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Can anyone recommend any mountaineering books?

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  • 25-01-2009 3:50pm
    #1
    Closed Accounts Posts: 585 ✭✭✭


    For the armchair mountaineer. Have read Into thin Air, the Climb, Left for dead, The Beckoning Silence, K2: Savage Mountain, Everest the Hard Way, Eiger Dreams, Annapurna - True Summit, Messner's autobiography, a couple of the Everest anthologies.

    Was thinKing of the Endless Knot by Kurt Diemberger, and any biography of Kukuzka if such exists.

    Can anyone recommend anything else?


Comments

  • Registered Users Posts: 136 ✭✭Tells


    Joe Brown - The Hard Years.. Excellent.

    And in my opinion, anything by Chris Bonnington..


  • Closed Accounts Posts: 585 ✭✭✭a147pro


    thanks will try. anyone anything else?


  • Registered Users Posts: 7,468 ✭✭✭Evil Phil


    These would be my favourites:

    Touching The Void and everything else by Joe Simpson
    The White Spider - Henrich Harrer
    Against The Wall - Simon Yates
    The Flame of Adventure - Simon Yates
    Learning to Breathe - Andy Cave
    Thin White Line - Andy Cave
    Psycho Vertical - Andy Kirkpatrick
    Mountains of the Mind - Robert Macfarlane


  • Closed Accounts Posts: 585 ✭✭✭a147pro


    excellent, thank you, will get stuck into them in due course

    only ever read The Beckoning Silence and This Game of Ghosts by Joe Simpson and have to say I really disliked them both. Never read touching the void though saw the film which was simply stunning


  • Closed Accounts Posts: 18,056 ✭✭✭✭BostonB


    All of the above obviously and I liked these too.

    The Boys of Everest
    Learning to Breathe Andy Cave
    Dougal Haston: The Philosophy Of Risk

    I'd add a lot of climbing books are not easy reads. Can be quite gritty. You either like that or you don't.


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  • Registered Users Posts: 2,852 ✭✭✭Hugh_C


    Just to follow on from EvilPhil's suggestion of The White Spider, when you're reading that book, you can smell the rotten rock hear those fusillades of falling rock from above, very evocative, grim but fantastic. Also it's written in a quaint English, dating back to the 50s(?). Great read.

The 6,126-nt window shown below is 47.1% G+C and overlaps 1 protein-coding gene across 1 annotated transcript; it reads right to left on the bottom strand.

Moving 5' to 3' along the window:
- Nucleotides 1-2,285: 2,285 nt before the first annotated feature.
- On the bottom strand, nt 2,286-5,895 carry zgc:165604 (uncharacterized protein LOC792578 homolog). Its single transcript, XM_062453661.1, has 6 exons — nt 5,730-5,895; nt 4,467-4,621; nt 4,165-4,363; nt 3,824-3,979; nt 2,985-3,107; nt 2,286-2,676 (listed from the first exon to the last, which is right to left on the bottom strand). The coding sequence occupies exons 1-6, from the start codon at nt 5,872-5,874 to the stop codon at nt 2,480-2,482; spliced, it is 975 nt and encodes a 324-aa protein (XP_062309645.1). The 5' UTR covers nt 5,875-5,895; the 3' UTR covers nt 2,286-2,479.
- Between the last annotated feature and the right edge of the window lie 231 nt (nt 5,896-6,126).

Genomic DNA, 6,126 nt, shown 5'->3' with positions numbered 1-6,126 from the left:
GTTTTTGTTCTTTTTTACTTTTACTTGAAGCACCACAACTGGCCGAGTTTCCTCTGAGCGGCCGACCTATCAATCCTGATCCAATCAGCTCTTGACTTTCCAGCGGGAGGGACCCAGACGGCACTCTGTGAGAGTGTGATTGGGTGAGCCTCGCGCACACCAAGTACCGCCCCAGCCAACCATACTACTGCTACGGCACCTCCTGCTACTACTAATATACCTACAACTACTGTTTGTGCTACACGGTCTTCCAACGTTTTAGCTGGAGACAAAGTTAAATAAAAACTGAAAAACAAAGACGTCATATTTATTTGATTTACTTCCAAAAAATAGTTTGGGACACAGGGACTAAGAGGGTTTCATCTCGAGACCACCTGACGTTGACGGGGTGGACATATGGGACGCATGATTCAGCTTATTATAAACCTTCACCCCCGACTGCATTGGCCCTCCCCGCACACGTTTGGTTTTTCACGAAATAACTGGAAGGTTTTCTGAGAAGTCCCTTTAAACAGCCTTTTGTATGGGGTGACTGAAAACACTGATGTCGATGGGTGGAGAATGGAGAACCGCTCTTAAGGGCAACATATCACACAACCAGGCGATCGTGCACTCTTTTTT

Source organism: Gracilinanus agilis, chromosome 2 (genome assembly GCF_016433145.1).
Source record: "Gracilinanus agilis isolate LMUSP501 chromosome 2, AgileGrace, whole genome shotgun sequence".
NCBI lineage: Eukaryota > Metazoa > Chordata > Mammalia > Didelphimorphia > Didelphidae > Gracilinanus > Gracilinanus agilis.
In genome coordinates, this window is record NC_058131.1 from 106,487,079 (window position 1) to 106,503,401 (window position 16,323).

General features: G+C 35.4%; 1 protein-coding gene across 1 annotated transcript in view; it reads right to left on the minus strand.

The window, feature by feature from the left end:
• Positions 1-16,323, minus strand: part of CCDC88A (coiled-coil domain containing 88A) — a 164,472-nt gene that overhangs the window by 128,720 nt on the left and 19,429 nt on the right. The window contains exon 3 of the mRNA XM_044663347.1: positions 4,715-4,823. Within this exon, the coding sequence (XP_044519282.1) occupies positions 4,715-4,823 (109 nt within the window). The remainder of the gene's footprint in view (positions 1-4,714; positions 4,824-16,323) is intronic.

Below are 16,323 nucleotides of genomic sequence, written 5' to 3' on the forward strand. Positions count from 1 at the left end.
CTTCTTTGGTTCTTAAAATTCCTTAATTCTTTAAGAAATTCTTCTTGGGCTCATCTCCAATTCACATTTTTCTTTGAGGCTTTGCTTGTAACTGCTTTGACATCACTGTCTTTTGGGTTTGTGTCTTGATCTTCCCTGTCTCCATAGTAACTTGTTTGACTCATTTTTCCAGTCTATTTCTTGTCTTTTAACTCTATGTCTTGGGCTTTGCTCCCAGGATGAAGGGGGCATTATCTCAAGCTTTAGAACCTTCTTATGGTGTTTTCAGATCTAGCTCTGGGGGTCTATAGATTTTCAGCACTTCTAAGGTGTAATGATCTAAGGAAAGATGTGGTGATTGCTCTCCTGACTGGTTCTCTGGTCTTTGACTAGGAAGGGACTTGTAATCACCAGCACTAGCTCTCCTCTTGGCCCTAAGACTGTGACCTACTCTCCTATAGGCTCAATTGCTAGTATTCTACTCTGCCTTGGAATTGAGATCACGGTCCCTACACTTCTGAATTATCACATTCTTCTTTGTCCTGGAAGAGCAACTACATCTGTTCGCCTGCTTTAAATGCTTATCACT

I think I've read pretty much all the Everest '96 season books, interesting that there were some omissions from Krakaeur's book that were picked up by some of the other climbers.

    Not as easy to read but interesting nevertheless is the Mallory biography The Wildest Dream where you get a background into the insanity of the man.

    Speaking of insane, the autobiography of Ranulph Fiennes - Mad, Bad and Dangerous to Know - is fantastic. The man is barking. Period. Great read.

    H


  • Closed Accounts Posts: 18,056 ✭✭✭✭BostonB


    The Climb by Anatoli Boukreev is an alternative view point of Into thin Air


  • Registered Users Posts: 7,468 ✭✭✭Evil Phil


    Yeah, that's a good read alright.


  • Registered Users Posts: 1,418 ✭✭✭loobylou


    This is somewhat old but I found it a classic, http://www.amazon.co.uk/Mountaineering-Scotland-W-H-Murray/dp/1898573239


  • Registered Users Posts: 2,164 ✭✭✭cavedave


    Evil Phil

    Touching The Void and everything else by Joe Simpson
    The White Spider - Henrich Harrer
    Mountains of the Mind - Robert Macfarlane

    I have read these and they are great.


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  • Registered Users Posts: 2,452 ✭✭✭SomeFool


    Tigers of the Snow - Jonathan Neale


  • Closed Accounts Posts: 585 ✭✭✭a147pro


    BostonB wrote: »
    The Climb by Anatoli Boukreev is an alternative view point of Into thin Air

    got this on a talking book and listened to it driving down to to Cork. became so engrossed I missed the turn twice and was heading to Limerick first, then Kerry!

    a couple of years later I went trekking in nepal and made a quite poignant and unexpected connection there. I went up to Annapurna base camp. it was winter and at the time it was the highest I'd ever been, so i was really into it. I walked up to look at the climbers memorials, piles of stones with Buddhist Prayer flags flying and, to my surprise, the first name I came accross was Anatoli's. he was killed in an avalanche there on Christmas Day.


  • Registered Users Posts: 8,779 ✭✭✭Carawaystick


    Bill Tilman and Eric Shipton's books about climbing and exploring in the 20's 30's and 40's aren't bad, probably not PC the way they refer to coolies though....

    Pete Boardman ad Joe Tasker's books are good too - climbing Changabang back in the 70's was a pretty amazing feat.


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